Footing the bill

The staff editorial is the majority opinion of The Murray State News Editorial Board


It isn’t often our Editorial Board has a generally unanimous opinion on a topic, especially when we’re talking politics. But a new bill proposed by the Tennessee state legislature has us nodding our heads and applauding our Southern neighbor state.

The bill, which passed the Senate Education Committee with a 7-2 vote according to The Tennessean, would grant undocumented immigrants in-state tuition for public state colleges and universities.

Currently, Tennessee law requires undocumented students living in the state to pay thousands more dollars per semester than their peers, which often leads to those students being unable to attend college or finish degrees.

The chief argument against the bill is that it is unfair for immigrants who have entered the country legally, and that it could encourage more illegal immigration because of its monetary benefits. While a legal immigrant and state resident has full access to federal grants and scholarships, though, the undocumented student does not. And if, after receiving a K-12 public education, their college education is made impossible because of outrageous tuition costs, that student suddenly has much less opportunity for employment that would benefit the state.

“We know that if more Tennesseans have a college degree, the whole state is better off,” said Sen. Todd Gardenhire to a reporter for “By allowing more Tennesseans to enroll in college, we can fill crucial labor shortages and expand the overall tax base.”

Because many undocumented students were brought into the country at a young age and are not responsible for choosing their residency, the opportunity of a college education may be the first milestone in their journeys to becoming American citizens. Immigrants cannot begin the naturalization process until they are 18 years of age, and the process can take years to complete. So, for a student who has graduated high school and wants to keep learning and gaining employment opportunities that may quicken their citizenship process, having that opportunity thwarted by out-of-state tuition costs could be detrimental.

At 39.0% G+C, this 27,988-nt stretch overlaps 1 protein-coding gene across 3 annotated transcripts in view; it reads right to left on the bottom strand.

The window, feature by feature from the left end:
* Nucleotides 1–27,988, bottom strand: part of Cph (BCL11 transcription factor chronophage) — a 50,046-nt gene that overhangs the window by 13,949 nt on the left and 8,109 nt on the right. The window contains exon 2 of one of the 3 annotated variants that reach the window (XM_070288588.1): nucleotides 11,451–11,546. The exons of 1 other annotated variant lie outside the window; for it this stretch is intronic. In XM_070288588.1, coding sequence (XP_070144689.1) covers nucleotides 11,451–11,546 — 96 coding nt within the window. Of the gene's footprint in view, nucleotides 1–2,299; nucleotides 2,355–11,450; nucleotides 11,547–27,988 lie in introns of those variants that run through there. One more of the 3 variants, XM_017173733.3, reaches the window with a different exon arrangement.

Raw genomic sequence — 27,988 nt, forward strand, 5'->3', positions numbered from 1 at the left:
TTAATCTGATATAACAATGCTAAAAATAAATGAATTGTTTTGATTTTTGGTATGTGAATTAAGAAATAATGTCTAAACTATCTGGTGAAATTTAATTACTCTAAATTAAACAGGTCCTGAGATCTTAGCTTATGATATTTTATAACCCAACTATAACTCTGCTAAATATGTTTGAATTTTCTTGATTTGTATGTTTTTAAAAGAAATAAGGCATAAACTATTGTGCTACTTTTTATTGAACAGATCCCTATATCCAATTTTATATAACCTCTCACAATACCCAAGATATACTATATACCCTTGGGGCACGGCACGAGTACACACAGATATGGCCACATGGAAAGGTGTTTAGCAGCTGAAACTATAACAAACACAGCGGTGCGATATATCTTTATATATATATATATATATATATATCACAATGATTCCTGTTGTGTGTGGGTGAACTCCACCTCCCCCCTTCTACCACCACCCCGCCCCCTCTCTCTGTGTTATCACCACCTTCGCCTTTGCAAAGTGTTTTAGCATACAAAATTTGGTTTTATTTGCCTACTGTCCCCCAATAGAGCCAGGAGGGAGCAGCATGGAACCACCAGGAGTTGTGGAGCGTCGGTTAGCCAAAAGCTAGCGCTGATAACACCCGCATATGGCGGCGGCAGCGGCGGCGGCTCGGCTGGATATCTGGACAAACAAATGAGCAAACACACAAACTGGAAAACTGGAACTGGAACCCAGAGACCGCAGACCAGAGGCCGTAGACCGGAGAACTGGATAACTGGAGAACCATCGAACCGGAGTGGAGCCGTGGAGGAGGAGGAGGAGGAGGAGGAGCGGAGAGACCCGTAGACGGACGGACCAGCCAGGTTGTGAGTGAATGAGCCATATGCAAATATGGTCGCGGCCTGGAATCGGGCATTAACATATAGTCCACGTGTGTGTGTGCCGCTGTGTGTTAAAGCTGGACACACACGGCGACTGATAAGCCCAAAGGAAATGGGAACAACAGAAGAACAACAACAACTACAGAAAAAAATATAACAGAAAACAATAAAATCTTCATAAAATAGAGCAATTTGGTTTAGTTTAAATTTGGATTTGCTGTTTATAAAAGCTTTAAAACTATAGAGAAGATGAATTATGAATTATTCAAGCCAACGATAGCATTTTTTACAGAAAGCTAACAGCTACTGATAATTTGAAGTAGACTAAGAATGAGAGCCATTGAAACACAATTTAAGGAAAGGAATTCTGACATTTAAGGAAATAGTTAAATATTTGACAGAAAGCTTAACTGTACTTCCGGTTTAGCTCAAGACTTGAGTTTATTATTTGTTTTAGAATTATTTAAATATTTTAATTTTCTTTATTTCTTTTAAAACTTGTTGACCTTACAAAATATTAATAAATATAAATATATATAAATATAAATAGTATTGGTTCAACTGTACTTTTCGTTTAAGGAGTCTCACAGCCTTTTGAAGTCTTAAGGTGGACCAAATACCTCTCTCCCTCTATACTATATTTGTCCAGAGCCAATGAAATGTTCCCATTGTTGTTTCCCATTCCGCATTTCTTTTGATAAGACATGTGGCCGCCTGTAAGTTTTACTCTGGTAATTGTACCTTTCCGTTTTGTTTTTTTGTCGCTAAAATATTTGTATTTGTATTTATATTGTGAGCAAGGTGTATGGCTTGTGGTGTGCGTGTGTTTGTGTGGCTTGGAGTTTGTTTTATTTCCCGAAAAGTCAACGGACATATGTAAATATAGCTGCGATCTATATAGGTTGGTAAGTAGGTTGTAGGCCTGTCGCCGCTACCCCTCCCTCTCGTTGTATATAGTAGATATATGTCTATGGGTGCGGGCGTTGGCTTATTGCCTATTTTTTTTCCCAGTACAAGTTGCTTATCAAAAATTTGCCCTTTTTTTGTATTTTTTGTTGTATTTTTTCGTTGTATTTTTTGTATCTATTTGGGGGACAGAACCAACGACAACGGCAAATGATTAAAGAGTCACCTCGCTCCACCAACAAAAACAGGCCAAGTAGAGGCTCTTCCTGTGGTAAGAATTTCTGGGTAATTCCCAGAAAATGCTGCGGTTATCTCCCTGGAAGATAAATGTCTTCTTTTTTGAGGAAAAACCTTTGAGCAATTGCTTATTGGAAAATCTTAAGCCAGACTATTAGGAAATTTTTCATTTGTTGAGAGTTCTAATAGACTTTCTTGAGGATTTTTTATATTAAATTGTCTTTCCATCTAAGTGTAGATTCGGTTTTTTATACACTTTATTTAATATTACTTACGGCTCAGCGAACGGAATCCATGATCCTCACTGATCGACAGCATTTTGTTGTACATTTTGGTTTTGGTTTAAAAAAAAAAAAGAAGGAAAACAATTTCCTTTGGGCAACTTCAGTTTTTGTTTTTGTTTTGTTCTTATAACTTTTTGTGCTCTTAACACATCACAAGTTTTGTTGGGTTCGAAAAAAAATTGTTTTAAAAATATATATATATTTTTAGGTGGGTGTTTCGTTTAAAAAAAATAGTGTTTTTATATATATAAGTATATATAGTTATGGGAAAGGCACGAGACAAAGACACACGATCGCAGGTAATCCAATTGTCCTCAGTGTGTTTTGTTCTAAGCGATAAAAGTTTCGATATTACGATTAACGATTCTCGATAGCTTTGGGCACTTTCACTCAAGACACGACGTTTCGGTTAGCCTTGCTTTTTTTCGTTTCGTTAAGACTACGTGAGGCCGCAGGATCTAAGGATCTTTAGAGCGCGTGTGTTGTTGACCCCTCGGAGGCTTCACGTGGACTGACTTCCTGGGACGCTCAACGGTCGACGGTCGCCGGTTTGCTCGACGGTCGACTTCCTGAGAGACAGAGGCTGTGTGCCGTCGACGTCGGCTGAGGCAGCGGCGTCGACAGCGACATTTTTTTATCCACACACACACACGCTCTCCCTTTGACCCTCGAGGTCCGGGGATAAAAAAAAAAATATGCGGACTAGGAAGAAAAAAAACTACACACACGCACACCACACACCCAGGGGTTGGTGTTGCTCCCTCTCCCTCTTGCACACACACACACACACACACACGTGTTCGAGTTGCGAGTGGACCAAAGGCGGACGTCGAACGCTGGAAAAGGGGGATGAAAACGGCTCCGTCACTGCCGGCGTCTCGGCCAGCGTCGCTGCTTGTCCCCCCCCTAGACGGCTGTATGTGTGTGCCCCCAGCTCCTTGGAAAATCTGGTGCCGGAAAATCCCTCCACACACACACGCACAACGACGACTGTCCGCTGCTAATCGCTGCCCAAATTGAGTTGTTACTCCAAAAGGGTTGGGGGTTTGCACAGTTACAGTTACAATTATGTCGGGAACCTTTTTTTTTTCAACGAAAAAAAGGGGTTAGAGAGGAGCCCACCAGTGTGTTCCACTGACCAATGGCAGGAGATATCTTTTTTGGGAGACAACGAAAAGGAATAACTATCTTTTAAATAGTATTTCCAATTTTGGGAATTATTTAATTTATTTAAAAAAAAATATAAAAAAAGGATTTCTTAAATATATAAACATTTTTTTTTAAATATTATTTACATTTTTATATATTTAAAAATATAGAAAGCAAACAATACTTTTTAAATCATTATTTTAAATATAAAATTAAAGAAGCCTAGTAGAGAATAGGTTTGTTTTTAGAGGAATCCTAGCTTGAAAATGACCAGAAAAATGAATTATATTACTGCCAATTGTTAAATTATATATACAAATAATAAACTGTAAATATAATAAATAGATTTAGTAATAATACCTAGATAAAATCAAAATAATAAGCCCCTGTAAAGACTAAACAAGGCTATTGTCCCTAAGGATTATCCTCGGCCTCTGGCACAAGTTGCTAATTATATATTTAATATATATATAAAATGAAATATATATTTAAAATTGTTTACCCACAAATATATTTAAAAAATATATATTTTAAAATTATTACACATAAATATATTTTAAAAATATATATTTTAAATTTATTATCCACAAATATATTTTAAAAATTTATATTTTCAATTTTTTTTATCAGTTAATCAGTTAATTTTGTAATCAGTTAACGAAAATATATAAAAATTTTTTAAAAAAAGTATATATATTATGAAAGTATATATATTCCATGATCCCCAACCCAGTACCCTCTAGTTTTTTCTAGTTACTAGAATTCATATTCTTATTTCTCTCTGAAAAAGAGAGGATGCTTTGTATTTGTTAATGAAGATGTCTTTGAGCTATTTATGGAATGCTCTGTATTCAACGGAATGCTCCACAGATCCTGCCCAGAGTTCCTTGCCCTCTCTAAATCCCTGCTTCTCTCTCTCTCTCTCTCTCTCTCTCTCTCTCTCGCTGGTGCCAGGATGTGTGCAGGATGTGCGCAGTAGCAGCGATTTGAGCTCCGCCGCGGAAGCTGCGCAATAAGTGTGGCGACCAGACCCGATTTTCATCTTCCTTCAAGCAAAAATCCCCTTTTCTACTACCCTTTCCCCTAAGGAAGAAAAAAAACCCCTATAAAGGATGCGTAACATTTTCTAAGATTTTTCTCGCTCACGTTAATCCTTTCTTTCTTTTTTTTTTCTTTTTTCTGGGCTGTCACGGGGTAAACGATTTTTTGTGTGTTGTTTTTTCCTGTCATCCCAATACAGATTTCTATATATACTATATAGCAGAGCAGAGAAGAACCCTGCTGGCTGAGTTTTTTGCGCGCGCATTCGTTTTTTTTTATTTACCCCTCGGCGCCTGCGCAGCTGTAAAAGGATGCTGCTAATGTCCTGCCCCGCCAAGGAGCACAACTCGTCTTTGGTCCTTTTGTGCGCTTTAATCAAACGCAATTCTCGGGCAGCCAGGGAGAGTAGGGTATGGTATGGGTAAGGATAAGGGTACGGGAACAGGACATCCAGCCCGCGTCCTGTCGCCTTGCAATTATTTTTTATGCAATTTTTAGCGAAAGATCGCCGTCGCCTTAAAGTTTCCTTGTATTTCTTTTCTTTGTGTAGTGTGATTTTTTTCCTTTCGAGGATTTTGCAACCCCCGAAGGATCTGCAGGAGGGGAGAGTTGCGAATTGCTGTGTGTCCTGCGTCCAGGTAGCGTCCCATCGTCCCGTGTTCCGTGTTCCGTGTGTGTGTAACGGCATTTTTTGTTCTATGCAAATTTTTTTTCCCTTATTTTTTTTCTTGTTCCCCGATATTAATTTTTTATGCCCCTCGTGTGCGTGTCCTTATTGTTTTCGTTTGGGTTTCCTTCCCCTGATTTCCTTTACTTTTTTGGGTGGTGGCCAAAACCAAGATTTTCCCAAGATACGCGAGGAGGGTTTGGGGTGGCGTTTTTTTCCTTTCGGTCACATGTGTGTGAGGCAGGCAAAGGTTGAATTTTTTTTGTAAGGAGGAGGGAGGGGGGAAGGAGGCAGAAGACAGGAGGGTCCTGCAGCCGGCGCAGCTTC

If an immigrant has already been able to reap the benefits of a K-12 education and is fully prepared to begin college-level study with their peers, isn’t it counterproductive for the state to deny those students from easily obtaining an education?

Some critics of the bill claim it favors undocumented students over American students who would still pay out-of-state tuition if they resided in another state. But, we must ask what the alternative options are. If we want undocumented immigrants to be as educated, productive and informed as possible when it comes to obtaining citizenship, it’s illogical to then make a college education – something American students might take for granted – extremely difficult to pursue. If our goal as Americans is to integrate as many immigrants into our society as possible and lead them to legal residency, we must make education and employment opportunities more readily available to them.

If, however, our goal as Americans is to rid our communities of anyone who lacks a certain government-approved piece of paper, driving up college costs for immigrants is a grade-A plan.

If that is the attitude our citizens strive to propagate, perhaps our president will decorate his border-straddling wall with fine print on what “the land of opportunity” really means.